Books, Retreats, and the Grown-Up Work of Growing

It doesn't always require a great personal crisis to spur an adult to growth. Maybe you just have a small, nagging, uneasy sense of being stuck. Then a friend says, “read this book.”

The book is the Bhagavad Gita. Or it's a new translation of the book of Psalms, which, you realize, you hardly know at all other than the 23rd. Or it’s a collection of meditations by Thomas Merton, or Thich Nhat Hanh, or Annie Dillard, or Joanna Macy, or Marcus Aurelius, or Neale Donald Walsh. Or it’s the poems of Hafiz or Rumi. Or The Record of Linji. Or Hermann Hesse’s Siddhartha, Robert Pirsig’s Zen and the Art of Motorcycle Maintenance, Julia Cameron's The Artist's Way, Eckhart Tolle's A New Earth, or Richard Bach's Jonathan Livingston Seagull. (I'm not passing any judgment!)

Whatever it is, you read it. The words seem to glow on the page. You finish the last page and immediately start on first page again, re-reading, stirred, in love with the echoing of the words in your soul, called to explore further.

This kind of thing is more commonly a young adult experience. Still, it can happen at any age.

Or maybe instead of “read this,” your friend says, "come with me on this week-long spiritual retreat." You go. You do weird things that a month before you’d have sworn were much too ridiculous for you: sweat lodges, drumming, excruciating pretzel-twisting yoga, vision quests, deep guttural chanting, or sitting very still and quiet for half-an-hour at a time, 15 times a day. "This is silly," you think. "It’s stupid. Why did I ever come on this?" But you stay. And on the next-to-last day you catch a glimpse of your life. In a flash, you see how stuck it has been while you thought it was moving along just fine, and in that glimpse also a vision of how it can be different, freer, more relaxed, accepting, celebratory.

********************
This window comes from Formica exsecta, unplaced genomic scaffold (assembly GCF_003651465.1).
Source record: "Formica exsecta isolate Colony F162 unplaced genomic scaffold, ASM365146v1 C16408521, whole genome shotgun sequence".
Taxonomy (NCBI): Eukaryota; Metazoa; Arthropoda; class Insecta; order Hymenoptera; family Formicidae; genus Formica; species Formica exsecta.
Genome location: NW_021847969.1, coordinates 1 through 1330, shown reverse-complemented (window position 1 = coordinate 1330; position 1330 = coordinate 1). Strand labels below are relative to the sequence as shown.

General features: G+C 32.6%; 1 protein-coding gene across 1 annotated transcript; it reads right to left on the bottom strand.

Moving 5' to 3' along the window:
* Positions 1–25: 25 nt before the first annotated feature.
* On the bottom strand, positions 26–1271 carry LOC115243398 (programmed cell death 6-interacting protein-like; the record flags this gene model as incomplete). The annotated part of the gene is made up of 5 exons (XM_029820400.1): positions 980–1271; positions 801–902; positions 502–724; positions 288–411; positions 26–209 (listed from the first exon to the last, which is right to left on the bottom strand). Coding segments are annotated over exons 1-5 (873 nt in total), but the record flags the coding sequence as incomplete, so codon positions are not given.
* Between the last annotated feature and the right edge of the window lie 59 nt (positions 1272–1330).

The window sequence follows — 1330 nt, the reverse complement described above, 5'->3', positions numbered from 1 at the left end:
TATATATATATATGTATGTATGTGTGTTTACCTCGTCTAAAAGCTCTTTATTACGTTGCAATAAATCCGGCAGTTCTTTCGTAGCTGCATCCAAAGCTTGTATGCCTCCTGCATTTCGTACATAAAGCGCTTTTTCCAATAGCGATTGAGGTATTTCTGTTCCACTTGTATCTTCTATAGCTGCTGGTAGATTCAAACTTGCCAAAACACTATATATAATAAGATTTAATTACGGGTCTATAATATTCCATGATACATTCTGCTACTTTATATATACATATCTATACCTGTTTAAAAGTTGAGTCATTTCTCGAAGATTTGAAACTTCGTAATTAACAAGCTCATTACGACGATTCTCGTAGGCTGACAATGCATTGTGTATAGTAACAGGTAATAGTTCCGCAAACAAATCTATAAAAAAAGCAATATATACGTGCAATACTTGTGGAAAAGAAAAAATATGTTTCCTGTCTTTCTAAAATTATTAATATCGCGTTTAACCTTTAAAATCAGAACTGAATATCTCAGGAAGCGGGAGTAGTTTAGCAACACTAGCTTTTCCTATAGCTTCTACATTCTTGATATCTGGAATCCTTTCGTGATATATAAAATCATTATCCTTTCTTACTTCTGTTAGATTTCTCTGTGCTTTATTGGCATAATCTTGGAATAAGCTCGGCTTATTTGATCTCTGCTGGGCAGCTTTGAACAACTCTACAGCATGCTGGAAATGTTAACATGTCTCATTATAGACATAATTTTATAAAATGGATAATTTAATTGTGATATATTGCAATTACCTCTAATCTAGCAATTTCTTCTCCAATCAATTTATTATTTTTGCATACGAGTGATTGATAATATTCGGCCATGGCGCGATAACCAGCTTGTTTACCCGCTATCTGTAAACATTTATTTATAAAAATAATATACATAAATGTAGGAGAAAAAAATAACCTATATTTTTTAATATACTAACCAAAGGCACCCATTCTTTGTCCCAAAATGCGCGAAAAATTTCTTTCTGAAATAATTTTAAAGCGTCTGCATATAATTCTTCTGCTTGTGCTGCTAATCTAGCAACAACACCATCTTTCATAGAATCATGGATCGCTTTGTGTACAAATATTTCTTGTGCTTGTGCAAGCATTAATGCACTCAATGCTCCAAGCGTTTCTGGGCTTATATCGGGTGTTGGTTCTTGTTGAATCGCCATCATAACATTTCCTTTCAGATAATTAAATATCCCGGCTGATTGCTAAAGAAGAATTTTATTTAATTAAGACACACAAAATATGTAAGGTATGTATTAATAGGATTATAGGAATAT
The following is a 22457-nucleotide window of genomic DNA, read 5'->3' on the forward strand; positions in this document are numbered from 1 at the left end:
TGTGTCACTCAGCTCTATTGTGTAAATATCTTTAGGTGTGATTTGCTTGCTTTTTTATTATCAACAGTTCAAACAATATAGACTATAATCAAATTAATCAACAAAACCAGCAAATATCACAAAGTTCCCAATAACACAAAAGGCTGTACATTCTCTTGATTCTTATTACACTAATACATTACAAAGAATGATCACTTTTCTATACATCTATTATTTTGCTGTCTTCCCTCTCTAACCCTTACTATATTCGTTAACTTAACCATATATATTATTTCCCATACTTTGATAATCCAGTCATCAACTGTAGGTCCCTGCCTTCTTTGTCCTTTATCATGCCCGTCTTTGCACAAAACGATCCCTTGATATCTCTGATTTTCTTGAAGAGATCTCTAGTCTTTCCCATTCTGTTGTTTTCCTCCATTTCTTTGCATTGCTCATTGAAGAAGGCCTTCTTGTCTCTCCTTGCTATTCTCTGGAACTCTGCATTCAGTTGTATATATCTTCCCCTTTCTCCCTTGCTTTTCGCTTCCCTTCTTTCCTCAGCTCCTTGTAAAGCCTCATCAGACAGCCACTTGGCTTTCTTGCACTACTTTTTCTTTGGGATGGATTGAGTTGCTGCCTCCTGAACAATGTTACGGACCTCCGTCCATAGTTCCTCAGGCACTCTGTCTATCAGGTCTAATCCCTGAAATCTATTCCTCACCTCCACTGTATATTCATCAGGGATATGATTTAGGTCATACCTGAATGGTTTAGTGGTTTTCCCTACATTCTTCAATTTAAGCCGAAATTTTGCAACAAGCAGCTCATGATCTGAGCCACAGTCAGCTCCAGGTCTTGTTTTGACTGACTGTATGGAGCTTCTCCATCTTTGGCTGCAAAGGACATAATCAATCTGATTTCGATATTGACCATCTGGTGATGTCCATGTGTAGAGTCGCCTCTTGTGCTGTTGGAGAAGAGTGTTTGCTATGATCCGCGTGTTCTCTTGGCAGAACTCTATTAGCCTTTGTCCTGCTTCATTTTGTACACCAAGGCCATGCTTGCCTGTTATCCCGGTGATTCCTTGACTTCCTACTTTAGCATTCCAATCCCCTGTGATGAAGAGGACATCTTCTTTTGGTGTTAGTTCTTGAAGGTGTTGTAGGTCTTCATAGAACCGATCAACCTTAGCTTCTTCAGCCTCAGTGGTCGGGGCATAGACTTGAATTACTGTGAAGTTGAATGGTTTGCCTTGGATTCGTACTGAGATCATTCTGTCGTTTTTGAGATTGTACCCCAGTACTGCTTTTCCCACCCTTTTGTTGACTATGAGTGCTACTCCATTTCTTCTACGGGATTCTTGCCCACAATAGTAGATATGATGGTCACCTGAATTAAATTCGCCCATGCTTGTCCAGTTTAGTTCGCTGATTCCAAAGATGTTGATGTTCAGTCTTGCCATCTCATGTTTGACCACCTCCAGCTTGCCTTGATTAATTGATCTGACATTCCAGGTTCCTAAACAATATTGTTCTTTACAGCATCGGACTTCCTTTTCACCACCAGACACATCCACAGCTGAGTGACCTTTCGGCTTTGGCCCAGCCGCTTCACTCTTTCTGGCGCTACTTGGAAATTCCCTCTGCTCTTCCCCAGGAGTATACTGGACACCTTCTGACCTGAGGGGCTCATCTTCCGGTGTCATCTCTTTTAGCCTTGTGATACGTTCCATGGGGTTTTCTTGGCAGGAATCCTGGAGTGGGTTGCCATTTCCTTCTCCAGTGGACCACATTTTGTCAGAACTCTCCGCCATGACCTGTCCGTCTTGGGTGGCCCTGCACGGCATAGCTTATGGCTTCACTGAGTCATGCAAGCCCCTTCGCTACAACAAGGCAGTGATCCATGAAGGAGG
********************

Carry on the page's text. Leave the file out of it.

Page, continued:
We adults can settle into developmental cul-de-sacs. When we do, a personal crisis, or something else, might reawaken us to the growing we did continuously as children.

When we were kids, our muscles got bigger all by themselves. As adults, we have to drag ourselves to the gym, or the jogging trail, or some exercise routine.

When we were kids, our brains were getting smarter all by themselves. As adults, it takes some discipline to make ourselves study a new area of knowledge.

When we were kids, it seemed that wonder and delight were built into the fabric of the world and we couldn’t avoid them. As adults, we fall into cynicism and it takes a deliberate discipline to keep alive in us that spirit of the child, that presence to the wonder and beauty inherent in everything.

Our inner life is something we can’t get out of – but as grown ups we might also avoid going into. So we hover: Can’t get out and won’t go in.

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This is part 2 of 6 of "What Growing Looks Like"

Next: Part 3: "If You Can't Get Out, Get In"
Previous: Part 1: "Growth Amidst Perfection"

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